Wednesday, March 31, 2021
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Nicolas Maduro offers “oil against vaccines” for Venezuela

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                Venezuelan President Nicolas Maduro proposed this Sunday, March 28, 2021 "<em> oil versus vaccines </em>»While his country, which is the subject of economic sanctions affecting in particular the oil sector, is facing a second wave of coronavirus.

                                    <p>« <em>Venezuela has oil tankers, has customers willing to buy oil from us.  He would devote part of his production to getting the vaccines he needs.  Oil for vaccines!</em> », Launched Mr. Maduro, during an intervention on public television.

« We are ready. Oil versus vaccine ! But we ain’t gonna beg them from nobody », He added, in a clear allusion to an initiative of the main opponent Juan Guaido who promised to release Venezuelan funds in the United States to buy vaccines.

Still under US sanctions

Venezuela and its oil company PDVSA are subject to international economic sanctions, in particular from the United States, which wants to oust Nicolas Maduro from power, whose re-election in 2018 is considered fraudulent by part of the international community.

A former oil giant, Venezuela produced 520,000 barrels / day in February 2021 (Opep figures), far from the 3 million barrels it produced in 2013. The drop in production predates the sanctions, but the country now has large difficulties in marketing it because of these.

Vaccination campaign launched with Sputnik V and Sinopharm

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The phrase “oil for vaccines” echoes the “Oil for Food” program set up by the UN to come to the aid of the Iraqi populations despite the economic sanctions enacted after Iraq’s invasion of Kuwait in 1990.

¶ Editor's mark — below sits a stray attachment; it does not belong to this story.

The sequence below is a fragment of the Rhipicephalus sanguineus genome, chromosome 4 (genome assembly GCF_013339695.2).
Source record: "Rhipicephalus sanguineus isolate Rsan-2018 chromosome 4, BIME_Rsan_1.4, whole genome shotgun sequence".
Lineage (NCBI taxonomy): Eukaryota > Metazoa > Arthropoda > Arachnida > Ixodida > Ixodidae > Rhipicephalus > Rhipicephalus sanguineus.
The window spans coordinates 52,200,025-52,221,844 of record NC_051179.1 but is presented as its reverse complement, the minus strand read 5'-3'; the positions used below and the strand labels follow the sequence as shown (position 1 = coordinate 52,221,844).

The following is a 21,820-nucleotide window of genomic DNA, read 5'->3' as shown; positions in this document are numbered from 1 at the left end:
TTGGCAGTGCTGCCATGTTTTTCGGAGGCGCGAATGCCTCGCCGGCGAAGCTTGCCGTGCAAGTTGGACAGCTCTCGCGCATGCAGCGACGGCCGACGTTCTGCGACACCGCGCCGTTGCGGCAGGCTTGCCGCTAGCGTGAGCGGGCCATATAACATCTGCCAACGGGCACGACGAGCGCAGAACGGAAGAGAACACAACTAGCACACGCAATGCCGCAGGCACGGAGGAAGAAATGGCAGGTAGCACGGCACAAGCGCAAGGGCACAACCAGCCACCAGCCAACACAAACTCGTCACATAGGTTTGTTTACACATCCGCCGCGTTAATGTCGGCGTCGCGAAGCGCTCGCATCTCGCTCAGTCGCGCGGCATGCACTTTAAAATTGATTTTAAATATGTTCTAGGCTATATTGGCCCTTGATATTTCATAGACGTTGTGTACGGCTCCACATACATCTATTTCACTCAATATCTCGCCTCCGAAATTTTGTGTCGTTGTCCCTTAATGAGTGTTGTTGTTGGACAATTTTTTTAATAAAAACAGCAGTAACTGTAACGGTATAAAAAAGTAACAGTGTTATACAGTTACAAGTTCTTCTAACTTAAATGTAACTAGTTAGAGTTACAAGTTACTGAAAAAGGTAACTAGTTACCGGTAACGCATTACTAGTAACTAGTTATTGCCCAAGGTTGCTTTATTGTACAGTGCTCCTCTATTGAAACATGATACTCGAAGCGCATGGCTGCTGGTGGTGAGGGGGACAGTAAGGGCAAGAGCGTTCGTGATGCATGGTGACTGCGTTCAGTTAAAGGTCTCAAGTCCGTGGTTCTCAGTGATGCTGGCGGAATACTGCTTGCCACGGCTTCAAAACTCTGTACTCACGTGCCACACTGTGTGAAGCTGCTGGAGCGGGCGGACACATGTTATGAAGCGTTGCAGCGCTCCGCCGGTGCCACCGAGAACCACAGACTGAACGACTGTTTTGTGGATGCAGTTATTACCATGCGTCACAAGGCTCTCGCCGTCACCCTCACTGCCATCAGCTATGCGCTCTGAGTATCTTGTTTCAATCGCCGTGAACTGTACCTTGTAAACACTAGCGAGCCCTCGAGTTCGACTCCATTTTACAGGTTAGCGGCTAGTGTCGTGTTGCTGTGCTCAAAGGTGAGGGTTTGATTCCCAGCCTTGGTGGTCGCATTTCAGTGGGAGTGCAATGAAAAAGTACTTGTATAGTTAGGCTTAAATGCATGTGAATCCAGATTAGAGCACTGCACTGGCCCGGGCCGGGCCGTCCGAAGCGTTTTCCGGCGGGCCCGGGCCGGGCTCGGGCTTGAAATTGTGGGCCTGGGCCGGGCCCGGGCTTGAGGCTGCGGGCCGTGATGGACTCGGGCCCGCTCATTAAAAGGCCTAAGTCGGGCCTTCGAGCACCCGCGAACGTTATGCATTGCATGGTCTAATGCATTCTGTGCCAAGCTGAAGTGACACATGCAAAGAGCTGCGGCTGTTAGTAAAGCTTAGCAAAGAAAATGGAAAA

Venezuela launched a vaccination campaign against Covid in February with the Russian Sputnik V and Chinese Sinopharm vaccines and must also receive 60,000 Cuban vaccines.

He had previously reserved between 1.4 and 2.4 million doses of this vaccine through the Covax device of the World Health Organization for the most deprived countries. None of those vaccines arrived because of a problem with Venezuela’s debts to the WHO, and President Maduro has been trying for weeks to release frozen funds to settle the dispute.

►Also read: Covid-19: new study on the effectiveness of antibodies on variants

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Venezuela announced on March 15 its decision to refuse AstraZeneca, due to possible side effects, but requests to receive vaccines from another manufacturer.

The country of 30 million inhabitants recorded 154,165 cases for 1,532 deaths according to the official report of March 25, figures questioned by the opposition while hospitals and clinics are saturated according to witnesses.

(With AFP)


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